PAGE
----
Stirring burgoo at the annual festival in Utica, Ill. (Kathy Casstevens-Jasiek photo)

NWQ Getaway Guide: Summer-Fall Edition

Recreation opportunities abound in our region! Here are a few of the best our area has to offer.

Stirring burgoo at the annual festival in Utica, Ill. (Kathy Casstevens-Jasiek photo)

Starved Rock Lodge: Prime Yourself for Fall Fun

BY Kathy Casstevens-Jasiek, marketing director, Starved Rock Lodge
It’s 9 a.m. on a Saturday. You’re looking for something different to do for fun. Can’t be much more than an hour’s drive… The answer is: a trip to Starved Rock State Park. And, if you leave by 9, you’ll arrive in Utica, Ill., before 10:30 a.m.
By far, the most popular season at Starved Rock is fall. There’s something extraordinary about nature in autumn, when the trees are aglow and the air is crisp. Spectators come from near and far to hike to Eagle Cliff and soak up the expansive views.
Begin your exploration with an easy hike to St. Louis Canyon. Be sure to park in the shortcut parking lot, located off Route 178, about 0.1 mile south of the park entrance. From the parking lot, it takes less than 15 minutes to hike into the canyon – just one of 18 inside the park. Some of these canyons have seasonal waterfalls that depend on rainfall, so it’s most exciting just after a heavy rain.
Even if the waterfall isn’t active, the canyon walls and sandstone boulders create a sight that’s totally unexpected in Illinois.
Head to Starved Rock Lodge, located inside the park, for lunch in the historic Main Dining Room, or enjoy outdoor dining on the Veranda, where the scenic view is the best around. Entertainment on the Veranda runs from 8-11 p.m. on weekends.
The Lodge’s “Art in the Park,” always on display, is the largest collection of chainsaw art in the Midwest. The recently added steel totem pole, in front of the hotel entrance, was commissioned to include Native American symbols of significance.
Or, you can lie upon the “Star Gazer” cement sculpture for the full effect. Located just outside the pool complex, it’s best visited at night by true stargazers. Did you know that Starved Rock has been named a Star Park because of its lovely black, starry night sky? The Chicago Astronomical Society teams up with the park each year for Astrofest, a chance to see meteor showers and unique happenings in the night sky.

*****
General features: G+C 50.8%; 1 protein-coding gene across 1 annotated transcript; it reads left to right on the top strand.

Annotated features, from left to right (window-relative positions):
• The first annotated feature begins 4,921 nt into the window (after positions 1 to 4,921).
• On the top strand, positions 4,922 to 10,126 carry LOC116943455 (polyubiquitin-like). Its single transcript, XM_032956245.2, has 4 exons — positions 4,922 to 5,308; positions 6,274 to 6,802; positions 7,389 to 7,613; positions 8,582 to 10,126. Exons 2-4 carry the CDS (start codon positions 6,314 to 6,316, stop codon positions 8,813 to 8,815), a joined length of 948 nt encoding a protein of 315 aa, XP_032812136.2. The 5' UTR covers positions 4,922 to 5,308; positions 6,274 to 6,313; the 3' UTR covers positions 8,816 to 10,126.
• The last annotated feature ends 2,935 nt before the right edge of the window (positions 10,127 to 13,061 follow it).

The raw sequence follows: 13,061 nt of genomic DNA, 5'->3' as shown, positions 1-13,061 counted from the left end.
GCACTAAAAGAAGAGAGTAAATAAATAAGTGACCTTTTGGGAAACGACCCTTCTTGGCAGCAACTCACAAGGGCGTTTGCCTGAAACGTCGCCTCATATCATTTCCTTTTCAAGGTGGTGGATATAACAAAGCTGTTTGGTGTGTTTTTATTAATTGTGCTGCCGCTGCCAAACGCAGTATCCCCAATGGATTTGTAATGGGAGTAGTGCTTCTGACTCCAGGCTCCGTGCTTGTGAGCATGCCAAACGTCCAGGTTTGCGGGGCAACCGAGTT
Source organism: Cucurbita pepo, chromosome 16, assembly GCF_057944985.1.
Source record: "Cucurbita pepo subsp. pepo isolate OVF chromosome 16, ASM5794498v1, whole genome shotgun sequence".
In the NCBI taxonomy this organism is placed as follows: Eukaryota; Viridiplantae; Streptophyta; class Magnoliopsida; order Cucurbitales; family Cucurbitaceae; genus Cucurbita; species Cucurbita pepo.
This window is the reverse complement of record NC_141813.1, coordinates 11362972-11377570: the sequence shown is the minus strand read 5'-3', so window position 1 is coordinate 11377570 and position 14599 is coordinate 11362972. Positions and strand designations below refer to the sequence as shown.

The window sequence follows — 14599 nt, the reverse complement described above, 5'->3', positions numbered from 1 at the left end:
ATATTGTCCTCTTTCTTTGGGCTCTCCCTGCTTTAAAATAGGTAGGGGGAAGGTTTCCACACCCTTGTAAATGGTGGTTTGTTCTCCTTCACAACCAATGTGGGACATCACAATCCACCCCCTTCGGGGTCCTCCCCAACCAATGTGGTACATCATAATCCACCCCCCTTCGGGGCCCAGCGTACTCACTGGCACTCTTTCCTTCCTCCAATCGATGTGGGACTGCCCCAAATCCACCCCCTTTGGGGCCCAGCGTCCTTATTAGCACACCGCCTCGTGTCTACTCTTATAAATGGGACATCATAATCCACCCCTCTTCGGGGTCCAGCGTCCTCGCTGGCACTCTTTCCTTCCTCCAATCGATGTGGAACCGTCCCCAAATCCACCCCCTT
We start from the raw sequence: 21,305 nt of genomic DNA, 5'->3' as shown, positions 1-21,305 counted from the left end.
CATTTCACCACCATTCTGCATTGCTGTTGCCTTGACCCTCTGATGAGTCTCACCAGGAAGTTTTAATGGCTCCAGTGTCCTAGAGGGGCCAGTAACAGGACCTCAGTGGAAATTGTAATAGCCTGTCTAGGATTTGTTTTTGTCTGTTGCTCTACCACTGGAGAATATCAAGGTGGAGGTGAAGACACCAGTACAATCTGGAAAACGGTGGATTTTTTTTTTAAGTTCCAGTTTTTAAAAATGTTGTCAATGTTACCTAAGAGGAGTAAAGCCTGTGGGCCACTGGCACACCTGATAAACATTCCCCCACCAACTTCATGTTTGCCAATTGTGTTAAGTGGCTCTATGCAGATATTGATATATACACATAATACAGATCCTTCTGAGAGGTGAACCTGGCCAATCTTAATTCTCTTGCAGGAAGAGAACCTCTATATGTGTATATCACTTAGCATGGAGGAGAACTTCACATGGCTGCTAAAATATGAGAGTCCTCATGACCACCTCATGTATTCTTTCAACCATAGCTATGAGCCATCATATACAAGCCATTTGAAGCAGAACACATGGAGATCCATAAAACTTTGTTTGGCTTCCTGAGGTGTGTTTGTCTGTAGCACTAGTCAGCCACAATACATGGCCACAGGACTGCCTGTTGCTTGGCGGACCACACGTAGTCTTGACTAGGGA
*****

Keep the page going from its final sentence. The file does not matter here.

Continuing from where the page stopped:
Starved Rock is easily accessible for visitors, and one of the easiest ways to see the park is on a Historic Trolley Tour, which departs every Saturday and Sunday at noon and 1:30 pm. This is a great way to relax after lunch and learn about the rich history of the Starved Rock area. Fall Colors Trolley Tours run throughout October. For those who prefer traveling by foot, guided hikes are now offered year-round on Saturdays and Sundays.
The food here is not to be missed. The Lodge now makes its own ice cream and gelato, with unique flavors. This fall, flavors might include pumpkin and spice or, for the grown-ups, Leinenkugel beer.
The annual Oktoberfest Dinners at Starved Rock Lodge aren’t to be missed, either. Offered on Oct. 12-13, and at the peak of Fall Colors Weekend on Oct. 19-20, these dinners are now available for reservations, by calling (815) 220-7386.
LaSalle County Historical Society’s Annual Burgoo Festival, on Oct. 13, expands this year to include a new Canal Market, with more vendors than ever. Burgoo draws thousands to sample the one-of-a-kind namesake stew under gorgeous autumn skies.
For details on these events and more fall fun at Starved Rock Lodge, go to

The Presidential Suite at the newly remodeled Pere Marquette Hotel in Peoria, Ill.

A New Touch of Class in Downtown Peoria at Historic Pere Marquette Hotel

Stylish and historic hotel accommodations are once more a fixture in downtown Peoria. After a $93 million renovation, the city’s classic Pere Marquette Hotel is once again open for business, now as a member of the Marriott family.
“I can’t say enough about how luxurious it is,” says Lelonie Luft, marketing manager for the Peoria Area Convention and Visitors Bureau. “It’s a nice fusion between the historic and the modern. It’s amazing how the modern overlaps with the historical character.”
Located in the heart of downtown, the Marquette is within blocks of the city’s biggest attractions: the Peoria Civic Center, Peoria Riverfront Museum, and Caterpillar Visitors Center, near Caterpillar’s world headquarters. The 12-floor hotel includes 286 guest rooms, four ballrooms and seven meeting spaces, with modern amenities and casual, contemporary furniture.
“The inside has what we call the ‘wow factor,’” says Gary E. Matthews, CEO of EM Properties, chief developer for the project. “We’ve preserved the marble staircase and the huge ballroom. We’ve built a big bar next to it, and brought in a large check-in area, because we believe there will be lots of bus arrivals.”
Inside the expansive lobby, guests discover the luxurious Great Room, with sofa seating and communal tables, and a full bar serving cocktails and appetizers. It’s an excellent location for working or socializing.
The hotel opened in 1927 and has hosted luminaries such as Ronald Reagan, John F. Kennedy, Teddy Roosevelt and Liberace. It had undergone several renovations throughout its lifetime, but was tired and outdated when it closed in 2011 for a thorough remodel. Because the building is on the National Register of Historic Places, Matthews went through painstaking care to preserve many of its historic elements.
Today, guests near the lobby can enjoy a large mural depicting French explorer Pere Marquette’s landing in Peoria, painted by famous muralist George Harding. Gorgeous crystal chandeliers adorn the ballroom.